The Silvermine Inn and Tavern, which had served restaurant and overnight guests for decades, closed its doors in 2014. GrayBarns at the Silvermine River opened last year in the same location, after extensive renovations of the historic spot, which served as a coach stop during the 17th century. The new restaurant features the French and American creations of chef Ben Freemole, a graduate of Le Cordon Bleu in Portland, Oregon. There is also sourdough bread made by acclaimed Connecticut bread company Flour Water Salt Bread, which operates out of GrayBarns. There are only six suites, so make reservations early if you plan on spending the night at this charming retreat in the heart of Fairfield County.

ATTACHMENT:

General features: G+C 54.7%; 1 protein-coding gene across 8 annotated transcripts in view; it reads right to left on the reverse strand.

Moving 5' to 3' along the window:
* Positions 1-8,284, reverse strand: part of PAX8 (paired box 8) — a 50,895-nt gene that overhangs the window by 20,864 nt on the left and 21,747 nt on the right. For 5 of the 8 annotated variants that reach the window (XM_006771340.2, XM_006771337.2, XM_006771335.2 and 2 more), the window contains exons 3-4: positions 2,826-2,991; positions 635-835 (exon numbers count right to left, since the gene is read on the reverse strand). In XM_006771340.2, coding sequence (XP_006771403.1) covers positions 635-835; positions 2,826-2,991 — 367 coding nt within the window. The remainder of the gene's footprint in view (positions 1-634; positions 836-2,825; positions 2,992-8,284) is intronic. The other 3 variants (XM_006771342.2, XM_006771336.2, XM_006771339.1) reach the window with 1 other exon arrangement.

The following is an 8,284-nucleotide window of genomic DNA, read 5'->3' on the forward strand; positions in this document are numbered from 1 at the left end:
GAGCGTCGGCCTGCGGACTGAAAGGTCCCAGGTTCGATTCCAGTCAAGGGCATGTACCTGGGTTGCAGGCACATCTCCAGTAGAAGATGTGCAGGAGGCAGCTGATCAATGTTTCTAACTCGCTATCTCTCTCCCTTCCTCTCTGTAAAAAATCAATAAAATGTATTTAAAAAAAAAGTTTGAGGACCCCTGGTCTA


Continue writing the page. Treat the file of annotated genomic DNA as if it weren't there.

The Griswold Inn, Essex
As one of the most historic institutions, let alone restaurants, in the state, the Griswold Innis quintessential New England. Walking into Essex’s “Gris,” as it is affectionately known, is a bit like walking into a time machine. Old posters and artwork cover the walls, and the bar is something to behold. See if you can spot our favorite historic poster, from the Mississippi Riverboat Owners Association: “Gamblers and fancy women must report to the captain.” We’re not exactly sure what that means, but it illustrates the point that the Gris is from another era. Because the Gris is an inn, you can retire to your room afterward. It’s a hospitality experience really like no other in Connecticut.
The Wharf at Madison Beach Hotel, Madison